Ever so often, I catch myself say something that feels like it’s taken out of a young-adult novel with teenage dramatis personae. You know exactly the type: where one of the central characters is a boy who wears hoodies and jeans, with headphones on at most, if not all times, where this clothing is emphasized, repeated as foreshadowing the character who becomes his love-interest and makes him take off his headphones and indulge in conversation – their meeting trapped in time, space, and the novel becoming about everything aside from the routine that interrupts the meeting of their minds. I catch myself having a sequence of thoughts when I’m dressed in similar attire (perhaps a consequence of associative memory), and think to myself, right after, that belongs in a book. A book filled with tropes, but my masterpiece, my Michelangelo.
I associate my foray into this genre with John Green, an author whose work amazes me for how riveting and unputdownable the novels end up being, but equally, after a friend pointed this out, for the sheer profoundness crafted into people who are wise beyond their years. My friend told me, teenagers don’t talk like that, referencing Green’s use of a cigarette as a metaphor in The Fault in Our Stars. I chuckled along in agreement and queried other nuggets of wisdom I had gleaned from these younger characters. For all my quips about seniority being immaterial to respect or knowledge, I dismissed them, till my reading journey got me along to a point where I realized the generalization, that all these characters be pooled into one single space within a Venn diagram marked with a circle teens was flawed. Their wisdoms, their quips stem out of their lived experience – and disassociating, taking a step back, those pieces seem to fit. Granted, this create a hero arc in their lives, but, it fits. Chapeau, my friend, what else can I say?
It’s in those moments, when I speak or text these sentences – sometimes compliments I’m passing on to people, or explanations of something I’ve said, oftentimes apologies, and even mundane observations, that I think, I need to write that book. I have that one sentence, maybe a handful, and here I am, dreaming of these long young adult novels that are as page-turning as I found Green’s work. You see the problem here, don’t you? I’ve identified myself as that character making these quips, and placing the onus on myself to write. It takes a couple of hours, but eventually, I come to the realization that at best, this belongs on a twitter thread, and dismiss them completely. No record, no memory. Like the first step of editing a poorly crafted tweet before the internet sees it, my lack of record means I have no recollection of the sentences I’ve waved off into the abyss.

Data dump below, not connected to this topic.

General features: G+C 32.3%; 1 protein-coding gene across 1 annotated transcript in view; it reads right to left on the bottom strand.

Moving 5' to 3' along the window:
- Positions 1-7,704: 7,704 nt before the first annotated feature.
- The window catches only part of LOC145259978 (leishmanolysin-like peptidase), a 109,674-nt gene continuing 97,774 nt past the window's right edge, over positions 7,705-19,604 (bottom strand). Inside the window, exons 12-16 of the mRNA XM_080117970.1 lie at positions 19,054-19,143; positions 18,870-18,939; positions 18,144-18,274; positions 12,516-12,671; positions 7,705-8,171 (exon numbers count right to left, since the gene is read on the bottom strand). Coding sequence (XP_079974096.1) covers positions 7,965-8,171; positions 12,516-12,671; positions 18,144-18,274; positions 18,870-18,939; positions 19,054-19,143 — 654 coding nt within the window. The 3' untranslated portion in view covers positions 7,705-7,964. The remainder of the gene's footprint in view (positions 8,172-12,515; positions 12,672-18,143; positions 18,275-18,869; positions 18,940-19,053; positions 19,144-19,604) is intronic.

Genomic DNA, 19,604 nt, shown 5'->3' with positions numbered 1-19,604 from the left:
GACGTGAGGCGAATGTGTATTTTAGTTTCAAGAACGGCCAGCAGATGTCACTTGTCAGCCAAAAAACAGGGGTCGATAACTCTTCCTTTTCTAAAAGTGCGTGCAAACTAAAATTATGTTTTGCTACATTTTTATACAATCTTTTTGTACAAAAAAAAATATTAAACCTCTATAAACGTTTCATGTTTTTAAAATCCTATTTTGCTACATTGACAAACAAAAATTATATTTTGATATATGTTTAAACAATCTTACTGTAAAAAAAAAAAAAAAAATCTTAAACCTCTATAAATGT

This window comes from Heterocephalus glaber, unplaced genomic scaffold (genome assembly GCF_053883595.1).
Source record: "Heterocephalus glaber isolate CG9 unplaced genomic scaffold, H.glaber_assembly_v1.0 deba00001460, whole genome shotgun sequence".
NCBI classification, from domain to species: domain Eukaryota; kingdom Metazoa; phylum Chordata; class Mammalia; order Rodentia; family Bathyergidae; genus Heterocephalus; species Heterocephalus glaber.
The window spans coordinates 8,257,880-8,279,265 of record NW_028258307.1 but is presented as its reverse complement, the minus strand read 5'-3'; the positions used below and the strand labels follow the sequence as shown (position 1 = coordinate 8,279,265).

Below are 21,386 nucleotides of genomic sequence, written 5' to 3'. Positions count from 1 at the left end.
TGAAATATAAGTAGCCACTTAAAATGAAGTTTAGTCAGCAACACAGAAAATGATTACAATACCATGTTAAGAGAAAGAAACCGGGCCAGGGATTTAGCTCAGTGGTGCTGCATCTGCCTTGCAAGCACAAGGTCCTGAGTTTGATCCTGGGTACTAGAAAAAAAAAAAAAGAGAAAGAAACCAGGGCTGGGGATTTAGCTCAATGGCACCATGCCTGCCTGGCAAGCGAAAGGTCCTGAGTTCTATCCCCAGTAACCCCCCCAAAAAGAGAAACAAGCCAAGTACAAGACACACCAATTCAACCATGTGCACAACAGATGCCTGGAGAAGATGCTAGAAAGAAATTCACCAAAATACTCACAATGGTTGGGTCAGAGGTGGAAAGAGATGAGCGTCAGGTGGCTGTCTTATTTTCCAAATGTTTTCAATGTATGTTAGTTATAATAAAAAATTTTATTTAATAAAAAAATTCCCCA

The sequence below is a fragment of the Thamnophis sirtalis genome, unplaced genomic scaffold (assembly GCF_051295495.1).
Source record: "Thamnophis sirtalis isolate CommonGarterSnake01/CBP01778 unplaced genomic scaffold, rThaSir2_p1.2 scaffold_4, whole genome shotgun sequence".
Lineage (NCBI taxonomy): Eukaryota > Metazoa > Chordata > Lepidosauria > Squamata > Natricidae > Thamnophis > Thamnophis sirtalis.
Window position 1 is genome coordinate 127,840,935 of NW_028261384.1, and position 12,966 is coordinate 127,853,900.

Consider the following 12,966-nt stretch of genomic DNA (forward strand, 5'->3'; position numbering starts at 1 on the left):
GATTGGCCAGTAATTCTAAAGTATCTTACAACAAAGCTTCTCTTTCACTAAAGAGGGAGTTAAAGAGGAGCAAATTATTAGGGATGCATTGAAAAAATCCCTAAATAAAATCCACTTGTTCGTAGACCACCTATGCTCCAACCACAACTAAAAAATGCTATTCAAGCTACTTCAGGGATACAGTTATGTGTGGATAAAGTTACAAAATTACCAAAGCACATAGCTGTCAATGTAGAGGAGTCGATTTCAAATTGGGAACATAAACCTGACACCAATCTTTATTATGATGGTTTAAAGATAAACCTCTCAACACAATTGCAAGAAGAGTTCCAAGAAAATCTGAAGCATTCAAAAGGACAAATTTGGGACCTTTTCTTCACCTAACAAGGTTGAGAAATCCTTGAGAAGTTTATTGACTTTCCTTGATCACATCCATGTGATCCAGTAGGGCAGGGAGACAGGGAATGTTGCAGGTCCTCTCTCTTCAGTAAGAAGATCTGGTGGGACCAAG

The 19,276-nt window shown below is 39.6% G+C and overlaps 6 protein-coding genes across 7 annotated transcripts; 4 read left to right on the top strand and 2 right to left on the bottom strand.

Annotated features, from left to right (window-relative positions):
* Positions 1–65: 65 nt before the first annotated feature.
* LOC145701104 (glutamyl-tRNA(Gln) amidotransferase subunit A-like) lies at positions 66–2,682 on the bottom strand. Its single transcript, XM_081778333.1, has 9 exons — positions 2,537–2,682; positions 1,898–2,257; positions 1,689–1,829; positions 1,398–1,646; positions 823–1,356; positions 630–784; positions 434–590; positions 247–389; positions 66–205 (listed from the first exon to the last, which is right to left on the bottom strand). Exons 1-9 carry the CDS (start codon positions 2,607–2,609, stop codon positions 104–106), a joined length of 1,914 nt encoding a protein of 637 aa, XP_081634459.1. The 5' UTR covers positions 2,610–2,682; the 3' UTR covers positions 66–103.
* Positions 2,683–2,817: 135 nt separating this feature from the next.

I caught myself having one of these moments yesterday while exchanging texts back and forth with a friend. In the casual conversation about how much time felt like it had slowed down and days had morphed into each other (a sign of this pandemic for most), my friend said every day feels like Sunday. I seized my literary moment. With no hesitation, in real-time, I said, I’m caught in a sea of Wednesdays. I can recall, vividly, my pride at typing this masterpiece. In dissecting the novel in a Grade 7 Book Club or English Literature class, perhaps a teacher would say, Why did Mr Rao choose to use the word “sea”? To which the bright spark that lingered in greys, hood down, at the back of the class, would shoot back, because he felt like he was drowning. And so the English teacher would have found her star, and a new student-teacher relationship would foster the creation of a Dead Poet’s Society, bonded together by the one moment someone really understood what an author meant. Except, in this case, the author, me, didn’t use sea because he was drowning. I used the word sea deliberately, because I’m floating, one day to the next. More than that, I picked Wednesdays deliberately. An odd choice, as my friend suggested, but one I easily explained, below:
I don’t know. I think it’s the fact that it feels like the middle of the week, despite there being no fixed middle because it’s the closest you can get to a middle on the work week calendar. Or maybe it’s the memory of having good lunch in high school with friends. Or the long forgotten but never really gone memory of being yelled at for saying régle wrong in french class.
And for the Dead Poet’s Society that emerged, there would be the one kid that researched the author’s background, found this post, and got the actual meaning behind the tour de force that is a sea of Wednesdays. For an outsider, a sea of Wednesdays would make no sense. What does he even mean?, they’d ask, and when someone explained it, they’d say, then why on Earth couldn’t he just have said, “every day felt the same”, to which, literary flair, would be the only appropriate response.
So I had this moment, right, on the train yesterday, coming back from London, and I said to myself, that belongs in a book, and for the first time, having a record of that moment and the realization that followed, I can see now that at the very least, it’s given me enough content to fill a space on a blog that serves as a daily reminder of my place as a writer.
As I’ve decided to start recording each of these phrases I concoct, these literary-isms that occupy space in my heart as novels that are never written. The plan is to blog about them and what they meant when I said them originally, for anyone to adopt if they’d like, but more crucially, for me to remember what on Earth I actually meant, lest I think someday that a sea of Wednesdays was a number of shops called Wednesday’s, like Sainsbury’s.